Cues paired with either rapid or slower self-administered cocaine injections acquire similar conditioned rewarding properties.

Samaha AN, Minogianis EA, Nachar W - PLoS ONE (2011)

Timeline of behavioural training and testing.In Experiment 1 (panel A) we examined the effects of the speed of intravenous cocaine delivery on the acquisition, persistence and AMPH-induced potentiation of operant responding for a cocaine-paired cue. In Experiment 2 (panel B) we determined whether cues paired with rapid self-administered cocaine infusions would acquire conditioned reinforcing properties sooner than cues paired with slower cocaine infusions. s, seconds; SAL, saline; AMPH, amphetamine.
© Copyright Policy
Related In: Results  -  Collection

Show All Figures
getmorefigures.php?uid=PMC3198427&req=5

pone-0026481-g001: Timeline of behavioural training and testing.In Experiment 1 (panel A) we examined the effects of the speed of intravenous cocaine delivery on the acquisition, persistence and AMPH-induced potentiation of operant responding for a cocaine-paired cue. In Experiment 2 (panel B) we determined whether cues paired with rapid self-administered cocaine infusions would acquire conditioned reinforcing properties sooner than cues paired with slower cocaine infusions. s, seconds; SAL, saline; AMPH, amphetamine.
Mentions: The objective here was to determine the effects of the speed of intravenous cocaine delivery on the acquisition, persistence and AMPH-induced potentiation of operant responding for a cocaine-paired cue. The sequence of experimental events is illustrated in Figure 1A.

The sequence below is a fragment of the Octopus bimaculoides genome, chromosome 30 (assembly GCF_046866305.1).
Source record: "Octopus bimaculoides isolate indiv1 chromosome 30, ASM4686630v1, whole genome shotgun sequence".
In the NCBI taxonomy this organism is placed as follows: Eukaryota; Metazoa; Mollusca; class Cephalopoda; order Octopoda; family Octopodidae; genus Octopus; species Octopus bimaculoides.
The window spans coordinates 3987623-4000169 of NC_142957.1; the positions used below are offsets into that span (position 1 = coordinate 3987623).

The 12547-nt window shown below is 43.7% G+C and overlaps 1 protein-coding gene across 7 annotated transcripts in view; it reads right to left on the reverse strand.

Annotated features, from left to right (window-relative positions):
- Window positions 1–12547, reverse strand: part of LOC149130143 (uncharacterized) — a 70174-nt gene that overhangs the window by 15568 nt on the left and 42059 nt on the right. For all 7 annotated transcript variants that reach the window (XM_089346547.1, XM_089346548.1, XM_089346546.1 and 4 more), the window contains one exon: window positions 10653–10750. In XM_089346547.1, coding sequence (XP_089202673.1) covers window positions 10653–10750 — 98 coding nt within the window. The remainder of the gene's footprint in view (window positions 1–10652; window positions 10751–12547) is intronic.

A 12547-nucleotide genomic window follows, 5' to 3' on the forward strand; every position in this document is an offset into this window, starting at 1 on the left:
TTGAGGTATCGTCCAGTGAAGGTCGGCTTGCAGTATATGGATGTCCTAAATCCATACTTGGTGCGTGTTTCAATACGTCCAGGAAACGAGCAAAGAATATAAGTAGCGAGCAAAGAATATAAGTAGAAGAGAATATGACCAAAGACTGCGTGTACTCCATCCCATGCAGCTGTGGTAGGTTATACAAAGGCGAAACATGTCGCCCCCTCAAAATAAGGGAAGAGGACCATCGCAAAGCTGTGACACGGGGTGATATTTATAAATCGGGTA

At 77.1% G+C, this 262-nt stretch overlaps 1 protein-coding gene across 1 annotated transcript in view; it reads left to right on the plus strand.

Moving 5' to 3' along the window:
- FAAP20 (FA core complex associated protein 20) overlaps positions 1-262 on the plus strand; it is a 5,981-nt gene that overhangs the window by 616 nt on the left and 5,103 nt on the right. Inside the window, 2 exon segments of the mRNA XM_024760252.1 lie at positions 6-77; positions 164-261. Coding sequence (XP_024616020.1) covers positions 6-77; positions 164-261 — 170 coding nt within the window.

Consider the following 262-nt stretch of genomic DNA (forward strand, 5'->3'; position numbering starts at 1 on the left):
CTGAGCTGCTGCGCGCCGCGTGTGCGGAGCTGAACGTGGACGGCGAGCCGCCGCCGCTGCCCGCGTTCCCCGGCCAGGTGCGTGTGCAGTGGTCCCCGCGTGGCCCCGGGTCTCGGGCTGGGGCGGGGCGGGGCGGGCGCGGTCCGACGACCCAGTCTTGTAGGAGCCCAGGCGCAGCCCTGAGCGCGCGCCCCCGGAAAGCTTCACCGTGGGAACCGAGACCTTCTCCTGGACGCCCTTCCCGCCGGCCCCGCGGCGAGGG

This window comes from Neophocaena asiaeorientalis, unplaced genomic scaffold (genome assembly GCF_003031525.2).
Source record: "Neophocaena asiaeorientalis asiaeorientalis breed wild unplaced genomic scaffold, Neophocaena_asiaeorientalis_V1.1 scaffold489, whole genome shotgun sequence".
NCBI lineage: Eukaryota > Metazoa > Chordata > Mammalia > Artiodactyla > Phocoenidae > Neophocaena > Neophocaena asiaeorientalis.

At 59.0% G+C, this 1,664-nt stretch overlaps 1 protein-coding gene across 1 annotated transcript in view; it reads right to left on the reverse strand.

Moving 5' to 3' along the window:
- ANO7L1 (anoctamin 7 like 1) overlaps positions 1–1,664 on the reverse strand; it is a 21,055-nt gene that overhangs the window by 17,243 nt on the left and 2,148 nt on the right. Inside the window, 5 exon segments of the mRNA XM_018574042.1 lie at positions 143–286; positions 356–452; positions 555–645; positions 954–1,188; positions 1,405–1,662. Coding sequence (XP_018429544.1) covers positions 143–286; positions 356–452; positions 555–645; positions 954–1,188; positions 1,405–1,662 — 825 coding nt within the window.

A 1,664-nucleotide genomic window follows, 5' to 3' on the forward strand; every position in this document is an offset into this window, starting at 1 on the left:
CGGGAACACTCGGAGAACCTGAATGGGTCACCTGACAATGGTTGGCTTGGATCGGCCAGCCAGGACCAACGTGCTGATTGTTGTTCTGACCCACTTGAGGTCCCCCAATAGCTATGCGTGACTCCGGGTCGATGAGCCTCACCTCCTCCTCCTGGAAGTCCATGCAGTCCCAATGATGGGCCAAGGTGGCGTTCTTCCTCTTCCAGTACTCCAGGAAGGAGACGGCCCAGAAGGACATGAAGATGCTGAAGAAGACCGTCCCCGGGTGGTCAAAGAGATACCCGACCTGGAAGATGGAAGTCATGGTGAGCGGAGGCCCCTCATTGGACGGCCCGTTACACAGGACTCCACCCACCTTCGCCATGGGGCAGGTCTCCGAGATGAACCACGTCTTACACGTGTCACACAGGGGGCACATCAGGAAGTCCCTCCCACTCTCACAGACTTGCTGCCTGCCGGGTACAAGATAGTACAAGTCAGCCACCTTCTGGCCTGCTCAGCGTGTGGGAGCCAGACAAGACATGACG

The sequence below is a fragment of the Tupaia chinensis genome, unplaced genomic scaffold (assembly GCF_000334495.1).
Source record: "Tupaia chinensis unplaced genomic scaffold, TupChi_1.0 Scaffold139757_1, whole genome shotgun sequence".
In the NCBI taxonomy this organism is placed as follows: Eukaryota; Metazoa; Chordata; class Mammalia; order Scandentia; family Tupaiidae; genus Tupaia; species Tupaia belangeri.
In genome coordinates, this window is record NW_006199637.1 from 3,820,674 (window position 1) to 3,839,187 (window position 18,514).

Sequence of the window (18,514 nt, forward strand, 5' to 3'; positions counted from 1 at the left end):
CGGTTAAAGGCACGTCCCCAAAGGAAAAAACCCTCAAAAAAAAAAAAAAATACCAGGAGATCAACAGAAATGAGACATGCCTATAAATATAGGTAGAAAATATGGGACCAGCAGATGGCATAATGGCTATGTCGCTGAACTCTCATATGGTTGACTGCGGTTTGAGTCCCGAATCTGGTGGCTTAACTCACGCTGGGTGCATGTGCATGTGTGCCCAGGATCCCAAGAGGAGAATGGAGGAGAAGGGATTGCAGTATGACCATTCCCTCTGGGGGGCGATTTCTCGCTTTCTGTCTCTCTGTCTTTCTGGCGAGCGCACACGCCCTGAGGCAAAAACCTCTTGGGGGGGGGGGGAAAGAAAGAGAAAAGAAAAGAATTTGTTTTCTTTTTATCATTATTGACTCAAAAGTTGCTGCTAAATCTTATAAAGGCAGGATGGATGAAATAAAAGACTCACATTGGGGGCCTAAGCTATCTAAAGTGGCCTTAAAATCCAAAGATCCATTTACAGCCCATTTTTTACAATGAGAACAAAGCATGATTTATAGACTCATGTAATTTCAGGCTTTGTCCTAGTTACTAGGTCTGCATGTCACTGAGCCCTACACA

Bottom Line: Rats in both the 5- and 90-second groups pressed more on the active versus inactive lever following extensive (24 sessions) but not following limited (3 sessions) self-administration training.There were no group differences in this behaviour.However, the rewarding properties of the cues were not "forgotten" because on withdrawal days 32-33, amphetamine selectively enhanced active-lever pressing, and did so to a similar extent in both groups.

View Article: PubMed Central - PubMed

Affiliation: Department of Pharmacology, Faculty of Medicine, Université de Montréal, Montréal, Québec, Canada. Anna.samaha@umontreal.ca

ABSTRACT
The faster drugs of abuse reach the brain, the more addictive they can be. It is not known why this is. Environmental stimuli associated with drugs can promote the development and persistence of addiction by invigorating and precipitating drug-seeking behaviour. We determined, therefore, whether cues associated with the self-administration of rapidly delivered cocaine (injected intravenously over 5 versus 90 seconds) would acquire greater conditioned rewarding properties, as assessed by the performance of an operant response reinforced solely by the cues. Rats nose-poked for intravenous cocaine infusions delivered either over 5 or 90 seconds. Discrete visual cues accompanied each infusion. The rats could then press a lever to obtain the cues--now a conditioned reward--or an inactive lever. Rats in both the 5- and 90-second groups pressed more on the active versus inactive lever following extensive (24 sessions) but not following limited (3 sessions) self-administration training. There were no group differences in this behaviour. Following withdrawal from cocaine self-administration, lever discrimination progressively abated in both groups and was lost by withdrawal day 30. However, the rewarding properties of the cues were not "forgotten" because on withdrawal days 32-33, amphetamine selectively enhanced active-lever pressing, and did so to a similar extent in both groups. Thus, cues paired with rapid or slower cocaine delivery acquire similar conditioned rewarding properties. We conclude, therefore, that the rapid delivery of cocaine to the brain promotes addiction by mechanisms that might not involve a greater ability of drug cues to control behaviour.

Show MeSH
Related in: MedlinePlus